At VMworld 2013, VMware unveiled its next-generation network virtualization platform, NSX, delivering the entire...
By submitting your email address, you agree to receive emails regarding relevant topic offers from TechTarget and its partners. You can withdraw your consent at any time. Contact TechTarget at 275 Grove Street, Newton, MA.
networking and security model from Layer 2 through Layer 7 in software, decoupled from the underlying network hardware.
Once you've got network virtualization, you've essentially jacked up the world and can start operating on it.
SDN icon and chief architect of networking, VMware
Network virtualization has evolved beyond simple use cases to more sophisticated distributed services like distributed firewalls -- meaning all traffic gets security applied, no matter where it is or how things are moved around at scale.
"Once you've got network virtualization you've essentially jacked up the world and can start operating on it," said Martin Casado, software-defined networking icon and VMware's chief architect of networking. "It's like putting in a layer of indirection so we can start manipulating the laws of physics, which allows us to do awesome things. It's exciting as we move forward because you're going to see more amazing things become possible with this platform; this ability to manipulate physics allows us to manipulate the reality in which these networks live."
One of the amazing things possible now with network virtualization is creating abstractions you can peer into to see what's going on with traffic. "For example, now we have the ability to take traffic off any one of these virtual networks and pass it through intrusion detection systems [IDS]," Casado explained. "This means we can visualize the traffic that goes through the virtual networks and actually plug these networks -- this is more future work -- into third-party management tools that can do things like threat analysis, root cause detection, anomaly detection, etc."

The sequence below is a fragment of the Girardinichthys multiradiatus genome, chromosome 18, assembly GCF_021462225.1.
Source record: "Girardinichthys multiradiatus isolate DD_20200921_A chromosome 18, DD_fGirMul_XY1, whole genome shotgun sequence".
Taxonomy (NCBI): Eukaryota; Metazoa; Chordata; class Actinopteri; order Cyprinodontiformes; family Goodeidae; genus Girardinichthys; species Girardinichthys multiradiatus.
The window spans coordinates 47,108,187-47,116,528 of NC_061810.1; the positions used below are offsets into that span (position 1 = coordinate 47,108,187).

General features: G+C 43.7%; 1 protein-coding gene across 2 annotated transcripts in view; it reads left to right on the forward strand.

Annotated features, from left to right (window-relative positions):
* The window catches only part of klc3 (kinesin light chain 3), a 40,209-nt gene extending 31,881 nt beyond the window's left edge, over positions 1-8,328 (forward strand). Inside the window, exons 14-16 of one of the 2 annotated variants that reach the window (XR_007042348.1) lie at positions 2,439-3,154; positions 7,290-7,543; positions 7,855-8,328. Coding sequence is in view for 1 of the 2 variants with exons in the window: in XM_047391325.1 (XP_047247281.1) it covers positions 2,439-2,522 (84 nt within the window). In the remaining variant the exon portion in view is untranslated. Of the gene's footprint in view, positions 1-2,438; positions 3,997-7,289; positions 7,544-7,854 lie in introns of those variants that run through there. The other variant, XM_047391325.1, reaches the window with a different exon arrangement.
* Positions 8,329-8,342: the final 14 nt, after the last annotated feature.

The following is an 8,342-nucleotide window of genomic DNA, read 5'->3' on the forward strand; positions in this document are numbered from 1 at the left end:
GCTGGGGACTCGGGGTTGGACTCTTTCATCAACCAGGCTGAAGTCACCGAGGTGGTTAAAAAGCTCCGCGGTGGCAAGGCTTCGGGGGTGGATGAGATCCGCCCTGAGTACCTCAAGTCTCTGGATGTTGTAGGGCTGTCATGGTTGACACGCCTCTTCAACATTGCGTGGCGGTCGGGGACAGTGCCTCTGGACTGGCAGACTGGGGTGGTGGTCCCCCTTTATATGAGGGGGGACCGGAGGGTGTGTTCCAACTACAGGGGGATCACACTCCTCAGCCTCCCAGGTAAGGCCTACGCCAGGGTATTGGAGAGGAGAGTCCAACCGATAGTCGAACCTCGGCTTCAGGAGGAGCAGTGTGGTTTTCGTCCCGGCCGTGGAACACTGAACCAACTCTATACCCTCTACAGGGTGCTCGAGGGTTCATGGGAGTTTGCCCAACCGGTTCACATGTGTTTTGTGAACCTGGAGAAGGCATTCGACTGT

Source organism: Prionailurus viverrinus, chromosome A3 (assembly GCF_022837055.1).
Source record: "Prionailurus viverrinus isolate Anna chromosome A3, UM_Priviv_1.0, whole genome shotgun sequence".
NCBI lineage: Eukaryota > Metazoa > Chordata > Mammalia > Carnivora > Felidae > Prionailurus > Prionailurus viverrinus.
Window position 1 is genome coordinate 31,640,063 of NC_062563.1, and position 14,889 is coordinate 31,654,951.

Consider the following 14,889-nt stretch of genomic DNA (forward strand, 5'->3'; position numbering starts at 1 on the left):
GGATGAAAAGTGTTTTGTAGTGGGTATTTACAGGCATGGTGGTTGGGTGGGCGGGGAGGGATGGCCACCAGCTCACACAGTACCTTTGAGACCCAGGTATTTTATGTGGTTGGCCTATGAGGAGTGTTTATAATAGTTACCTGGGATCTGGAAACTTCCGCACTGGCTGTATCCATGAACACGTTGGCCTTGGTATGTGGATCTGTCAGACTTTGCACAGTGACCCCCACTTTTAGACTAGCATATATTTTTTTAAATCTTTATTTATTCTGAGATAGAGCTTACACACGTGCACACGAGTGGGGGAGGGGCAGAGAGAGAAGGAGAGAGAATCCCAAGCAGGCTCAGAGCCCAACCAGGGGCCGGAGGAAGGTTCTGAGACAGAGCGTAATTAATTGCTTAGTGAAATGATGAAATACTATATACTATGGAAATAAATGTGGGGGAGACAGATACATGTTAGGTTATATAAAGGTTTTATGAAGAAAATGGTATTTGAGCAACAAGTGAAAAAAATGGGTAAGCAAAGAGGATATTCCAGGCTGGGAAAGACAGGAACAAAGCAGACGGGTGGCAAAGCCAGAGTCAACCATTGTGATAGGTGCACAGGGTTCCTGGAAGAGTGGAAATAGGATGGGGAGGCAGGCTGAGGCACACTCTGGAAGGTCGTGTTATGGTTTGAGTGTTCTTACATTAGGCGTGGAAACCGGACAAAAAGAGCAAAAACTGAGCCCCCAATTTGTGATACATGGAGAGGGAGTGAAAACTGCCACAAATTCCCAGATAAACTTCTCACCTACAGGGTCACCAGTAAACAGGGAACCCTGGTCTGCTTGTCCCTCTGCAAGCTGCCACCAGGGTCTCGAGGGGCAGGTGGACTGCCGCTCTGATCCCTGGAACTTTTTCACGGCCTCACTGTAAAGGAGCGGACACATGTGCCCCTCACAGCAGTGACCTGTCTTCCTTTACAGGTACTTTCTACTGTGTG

VMware also announced a vast partner ecosystem that covers the portfolio of applications that customers require to implement the network virtualization lifecycle. It includes: network service gateways to bridge physical and virtual environments, network security platforms that provide multiple services such as firewall and threat prevention, security services including antivirus, IDS/IPS and vulnerability management, and application delivery services, including load balancing and WAN optimization.
As part of this ecosystem, VMware is teaming up with all of the traditional security appliance and end host antivirus companies.
"This is a deep integration," Casado said. "We're working and partnering with everybody. If I'm creating a virtual world for your workloads to live in, it had better support everything that the physical world supports as far as security services. Customers can say, 'I want X company as part of my virtual world.' And we're going to augment that experience and the power of these things by providing new toolsets like introspection in the virtual machine, firewall distribution, etc."
As one of VMware's NSX ecosystem partners, Trend Micro's Kevin Simzer, senior vice president of marketing, summed it up: "As VMware launches the next-generation NSX network virtualization platform, Trend Micro is excited to work alongside to create a comprehensive security backbone that protects the data center of the future. This relationship will help simplify and automate how security is deployed, delivering reliable protection that easily scales to the needs of each customer."